The end result of the quality instruction promoted at Camp Reach is young women who are more confident, invested and innovative: all qualities that are so desperately needed for America’s future workforce.
-- Meg Chase, M.Ed., mathematics teacher
Luther Burbank Middle School
A longitudinal study compared 176 young women who had attended Camp Reach as rising 7th-graders to a control group of young women who had applied for the camp but were not selected to attend. (Participants are randomly selected by lottery.) Among the findings when the young women completed high school:
Camp Reach is not your typical pre-teen girls’ summer camp. Young women about to enter 7th grade have fun with technology, tackle real problems, and get up close and personal with the way things work. Camp Reach runs for two weeks every summer for 30 girls at Worcester Polytechnic Institute in Massachusetts.
A summer residential program for Massachusetts girls who have an interest in learning more about science and engineering careers, Camp Reach exposes participants to science and engineering concepts through discovery workshops and field trips. Perhaps most exciting of all, the girls apply what they learn as they complete hands-on community service projects.
Design projects, each of which is carefully selected by a real “client organization” in the community, are a major focus. Each design team of girls meets with a client from a Worcester-area organization to learn about the problem and then work on a solution. With the support of staff mentors, they develop a solution that the organization will implement. Camp participants are invited back during the school year to see their solution at work. Among the projects completed:
Since 1997, approximately 400 rising 7th-grade girls, 110 high school girls, 40 middle school math and science teachers, and 75 WPI students and faculty have participated in the program and created a mentoring scaffold of girls and women who support and celebrate each other’s interests in STEM.
Camp Reach received the 2011 Presidential Award for Excellence in Science, Mathematics and Engineering Mentoring, awarded by the White House to recognize the crucial role that mentoring plays in the academic and personal development of students studying science and engineering—particularly for those who are underrepresented in these fields.
Camp Reach relies on the generous support of the community—from the organizations that entrust campers with design projects to the corporations, foundations and individuals who invest in the program because they understand that “life takes engineering.”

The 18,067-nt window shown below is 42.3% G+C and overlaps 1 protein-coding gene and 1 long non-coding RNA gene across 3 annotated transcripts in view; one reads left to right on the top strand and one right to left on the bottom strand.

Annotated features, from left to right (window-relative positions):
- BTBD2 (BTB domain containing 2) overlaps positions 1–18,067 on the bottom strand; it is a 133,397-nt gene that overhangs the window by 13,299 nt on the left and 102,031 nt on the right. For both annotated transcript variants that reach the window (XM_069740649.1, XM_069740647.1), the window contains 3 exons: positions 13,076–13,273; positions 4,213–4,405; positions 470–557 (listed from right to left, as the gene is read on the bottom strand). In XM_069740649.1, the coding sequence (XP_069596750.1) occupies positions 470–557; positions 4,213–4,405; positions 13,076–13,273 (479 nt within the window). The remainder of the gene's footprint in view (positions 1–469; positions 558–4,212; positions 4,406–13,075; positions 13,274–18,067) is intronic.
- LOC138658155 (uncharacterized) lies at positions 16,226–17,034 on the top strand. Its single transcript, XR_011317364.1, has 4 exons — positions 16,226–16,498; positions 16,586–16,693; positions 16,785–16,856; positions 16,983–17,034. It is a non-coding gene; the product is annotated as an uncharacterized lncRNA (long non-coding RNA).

A major focus of the camp experience, community-oriented design projects introduce campers to the nature of engineering as a collaborative problem-solving process. WPI is always interested in learning about organizations with meaningful problems to solve. If your project is chosen, a team of 10 campers—mentored by high school assistants and a middle school teacher—will develop a plan based on your direction and budget. The one requirement is that you must implement the solution in the six to nine months following the summer program so campers can see their work in action.
WPI also needs the support of generous and forward-thinking organizations that recognize the importance of encouraging students to begin exploring careers in science, technology and engineering.
The programs in this database clear a high bar. STEMworks reviewed each program against CTEq's Design Principles for Effective STEM Philanthropy.
Identify and target a compelling and well-defined need.
Use rigorous evaluation to continuously measure and inform progress towards the compelling need identified.
Ensure work is sustainable.
Demonstrate replicability and scalability.
Create high impact partnerships
Ensure organizational capacity to achieve goals.
Offer challenging and relevant STEM content for the target audience
Incorporate and encourage STEM practices.
Inspire interest and engagement in STEM.
Identify and address the needs of under-represented groups.